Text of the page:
People get into financial trouble for a variety of reasons, many of which have nothing to do with overspending or the misuse of credit. Issues such as medical emergencies, the loss of a job, poorly performing investments, or simple financial errors can leave people unable to manage their debts and in danger of losing their homes, cars, or other important assets that they finance or lease. Fortunately for debtors, in many cases, filing for Chapter 7 bankruptcy can help. However, it is important to understand the basics regarding this type of bankruptcy before moving forward with filing.
What is Chapter 7 Bankruptcy?
Chapter 7 bankruptcy is a type of bankruptcy authorized by federal law through which a debtor’s non-exempt assets are liquidated and the proceeds are used to pay off creditors. Many, if not all, remaining debts are discharged after a Chapter 7 bankruptcy, meaning that the individual who filed for bankruptcy is no longer under any legal obligation to pay the debts back.
What Kinds of Debts can be Eliminated in Chapter 7 Bankruptcy?
Some of the more common types of debts that are eliminated in Chapter 7 bankruptcy include the following:
Importantly, there are a few categories of debts that are normally not eliminated in Chapter 7 bankruptcy, such as student loans or past-due child support. In some cases, however, debts that are usually nondischargeable may be discharged, so it is important to speak with an attorney regarding your specific situation.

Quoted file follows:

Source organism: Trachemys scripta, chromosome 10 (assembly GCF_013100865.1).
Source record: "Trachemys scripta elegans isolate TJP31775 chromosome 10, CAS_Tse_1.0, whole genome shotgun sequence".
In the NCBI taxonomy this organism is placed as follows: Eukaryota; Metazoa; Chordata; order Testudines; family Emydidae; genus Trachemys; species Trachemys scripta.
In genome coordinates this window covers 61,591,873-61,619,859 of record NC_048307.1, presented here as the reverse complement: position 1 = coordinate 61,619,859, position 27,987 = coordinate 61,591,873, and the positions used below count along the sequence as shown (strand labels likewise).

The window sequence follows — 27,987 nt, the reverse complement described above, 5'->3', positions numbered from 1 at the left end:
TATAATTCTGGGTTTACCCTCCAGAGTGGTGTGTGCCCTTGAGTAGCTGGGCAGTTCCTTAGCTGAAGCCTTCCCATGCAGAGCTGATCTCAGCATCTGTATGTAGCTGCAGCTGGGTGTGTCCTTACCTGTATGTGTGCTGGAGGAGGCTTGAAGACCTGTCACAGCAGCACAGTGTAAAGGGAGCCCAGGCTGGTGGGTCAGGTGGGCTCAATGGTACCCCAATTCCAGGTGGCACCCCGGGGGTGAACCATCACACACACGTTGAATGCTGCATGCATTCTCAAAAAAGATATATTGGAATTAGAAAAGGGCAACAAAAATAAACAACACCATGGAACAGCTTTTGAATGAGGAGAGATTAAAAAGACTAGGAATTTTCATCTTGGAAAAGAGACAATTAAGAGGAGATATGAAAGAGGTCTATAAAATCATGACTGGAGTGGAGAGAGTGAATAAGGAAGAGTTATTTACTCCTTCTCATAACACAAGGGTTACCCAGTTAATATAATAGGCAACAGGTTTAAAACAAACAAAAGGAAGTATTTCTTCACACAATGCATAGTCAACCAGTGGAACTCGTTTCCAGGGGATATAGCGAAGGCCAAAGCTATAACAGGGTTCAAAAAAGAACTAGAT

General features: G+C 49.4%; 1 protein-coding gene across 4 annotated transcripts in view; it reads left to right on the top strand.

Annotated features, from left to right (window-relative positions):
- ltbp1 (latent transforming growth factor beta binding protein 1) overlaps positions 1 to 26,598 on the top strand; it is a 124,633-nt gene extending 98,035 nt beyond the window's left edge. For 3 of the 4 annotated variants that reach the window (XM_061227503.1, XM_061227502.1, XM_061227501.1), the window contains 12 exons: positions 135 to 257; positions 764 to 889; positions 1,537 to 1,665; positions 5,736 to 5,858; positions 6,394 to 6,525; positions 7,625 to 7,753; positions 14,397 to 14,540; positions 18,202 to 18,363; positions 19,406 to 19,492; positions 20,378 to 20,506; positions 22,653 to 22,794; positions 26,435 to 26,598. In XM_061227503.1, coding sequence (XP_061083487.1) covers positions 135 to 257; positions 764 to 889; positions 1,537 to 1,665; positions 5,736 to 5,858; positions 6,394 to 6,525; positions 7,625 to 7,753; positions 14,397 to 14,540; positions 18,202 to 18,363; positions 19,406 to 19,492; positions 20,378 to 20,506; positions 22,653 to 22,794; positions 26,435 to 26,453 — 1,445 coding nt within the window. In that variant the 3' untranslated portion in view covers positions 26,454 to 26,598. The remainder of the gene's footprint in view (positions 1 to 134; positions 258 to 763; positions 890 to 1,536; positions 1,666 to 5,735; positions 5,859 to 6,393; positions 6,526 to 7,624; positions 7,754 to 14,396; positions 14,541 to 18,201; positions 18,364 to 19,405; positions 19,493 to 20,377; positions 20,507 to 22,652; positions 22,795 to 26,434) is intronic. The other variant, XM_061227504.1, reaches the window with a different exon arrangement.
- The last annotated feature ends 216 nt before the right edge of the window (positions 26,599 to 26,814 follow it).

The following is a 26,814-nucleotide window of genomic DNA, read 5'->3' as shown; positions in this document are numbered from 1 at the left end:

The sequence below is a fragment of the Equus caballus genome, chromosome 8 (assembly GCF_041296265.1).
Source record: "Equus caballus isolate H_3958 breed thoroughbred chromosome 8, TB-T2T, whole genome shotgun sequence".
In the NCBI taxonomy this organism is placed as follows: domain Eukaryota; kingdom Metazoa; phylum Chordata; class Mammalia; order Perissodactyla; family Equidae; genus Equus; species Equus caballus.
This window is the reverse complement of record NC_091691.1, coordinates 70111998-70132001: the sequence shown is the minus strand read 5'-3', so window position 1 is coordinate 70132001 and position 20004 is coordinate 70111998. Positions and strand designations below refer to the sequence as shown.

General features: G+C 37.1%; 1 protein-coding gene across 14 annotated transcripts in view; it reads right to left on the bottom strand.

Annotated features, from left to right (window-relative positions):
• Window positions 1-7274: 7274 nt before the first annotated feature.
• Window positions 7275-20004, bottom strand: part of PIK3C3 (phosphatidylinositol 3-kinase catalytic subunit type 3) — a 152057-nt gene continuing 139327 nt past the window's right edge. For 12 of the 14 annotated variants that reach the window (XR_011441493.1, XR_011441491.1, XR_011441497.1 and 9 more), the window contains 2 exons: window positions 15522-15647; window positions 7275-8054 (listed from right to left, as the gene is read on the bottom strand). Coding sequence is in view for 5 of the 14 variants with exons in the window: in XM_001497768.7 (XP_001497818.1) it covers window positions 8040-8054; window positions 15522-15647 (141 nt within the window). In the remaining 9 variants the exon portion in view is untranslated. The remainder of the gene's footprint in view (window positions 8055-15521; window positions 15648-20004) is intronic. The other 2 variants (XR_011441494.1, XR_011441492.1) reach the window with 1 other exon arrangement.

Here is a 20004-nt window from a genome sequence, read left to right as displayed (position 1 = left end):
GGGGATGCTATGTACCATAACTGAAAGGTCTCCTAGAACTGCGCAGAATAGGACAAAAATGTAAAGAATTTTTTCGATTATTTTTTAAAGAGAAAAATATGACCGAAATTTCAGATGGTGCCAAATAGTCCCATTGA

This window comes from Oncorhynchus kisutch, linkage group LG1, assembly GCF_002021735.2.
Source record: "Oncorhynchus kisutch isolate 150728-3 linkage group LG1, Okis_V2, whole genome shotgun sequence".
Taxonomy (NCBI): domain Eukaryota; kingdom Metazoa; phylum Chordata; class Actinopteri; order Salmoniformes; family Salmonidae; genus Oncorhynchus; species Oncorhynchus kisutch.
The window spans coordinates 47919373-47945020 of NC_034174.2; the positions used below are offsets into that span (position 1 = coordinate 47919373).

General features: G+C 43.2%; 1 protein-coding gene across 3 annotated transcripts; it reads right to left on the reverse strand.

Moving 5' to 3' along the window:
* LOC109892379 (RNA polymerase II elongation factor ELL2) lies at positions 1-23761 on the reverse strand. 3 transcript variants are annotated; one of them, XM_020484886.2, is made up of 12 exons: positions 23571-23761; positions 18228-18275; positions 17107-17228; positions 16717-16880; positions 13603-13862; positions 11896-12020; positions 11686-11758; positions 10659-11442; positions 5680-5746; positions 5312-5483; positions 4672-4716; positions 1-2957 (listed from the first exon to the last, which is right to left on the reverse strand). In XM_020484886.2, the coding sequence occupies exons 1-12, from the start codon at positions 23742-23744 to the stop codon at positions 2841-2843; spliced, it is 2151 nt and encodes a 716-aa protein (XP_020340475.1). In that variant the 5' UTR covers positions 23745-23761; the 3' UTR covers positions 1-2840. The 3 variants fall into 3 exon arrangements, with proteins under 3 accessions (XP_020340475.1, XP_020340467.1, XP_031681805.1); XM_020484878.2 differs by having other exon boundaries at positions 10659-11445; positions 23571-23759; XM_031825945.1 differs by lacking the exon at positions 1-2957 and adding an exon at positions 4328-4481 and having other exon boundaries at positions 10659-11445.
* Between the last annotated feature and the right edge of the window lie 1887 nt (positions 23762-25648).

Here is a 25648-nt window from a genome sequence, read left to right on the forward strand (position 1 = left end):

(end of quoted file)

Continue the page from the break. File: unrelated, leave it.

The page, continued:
Do People Who File for Chapter 7 Bankruptcy Lose All of Their Assets?
A common misconception that many people have regarding Chapter 7 bankruptcy is that people who file are left penniless and are forced to sell all of their assets. In reality, the bankruptcy code provides filers with generous exemptions that allow many filers to keep most, if not all, of their assets. Some of the more commonly utilized exemptions include those for a filer’s home, vehicle, work tools, personal property, retirement accounts and pensions, insurance policies, and wages, and others.
Do I Need an Attorney to File for Chapter 7 Bankruptcy?
There is no rule that requires people who file for bankruptcy to do so with the assistance of an attorney, but it is recommended to do for a number of reasons. Bankruptcy law can be very complicated, and there are many different types of bankruptcy that a person may be able to file. Determining which form of bankruptcy will most benefit you can be difficult, and an attorney will thoroughly review your situation and advise you as to how he or she thinks you should proceed. In addition, filing for bankruptcy requires submitting a tremendous amount of paperwork to the court, and any errors or omissions could significantly delay your case or even result in the denial of a discharge. The assistance of a lawyer will ensure that your filing is accurate, complete, and that your case goes as smoothly as possible.
Contact a San Diego Bankruptcy Lawyer for Assistance
If you are having difficulty meeting your financial obligations, you should talk to an attorney to determine whether bankruptcy may be able to help you. To schedule a consultation with one of our dedicated San Diego bankruptcy attorneys, call The BLC Law Center today.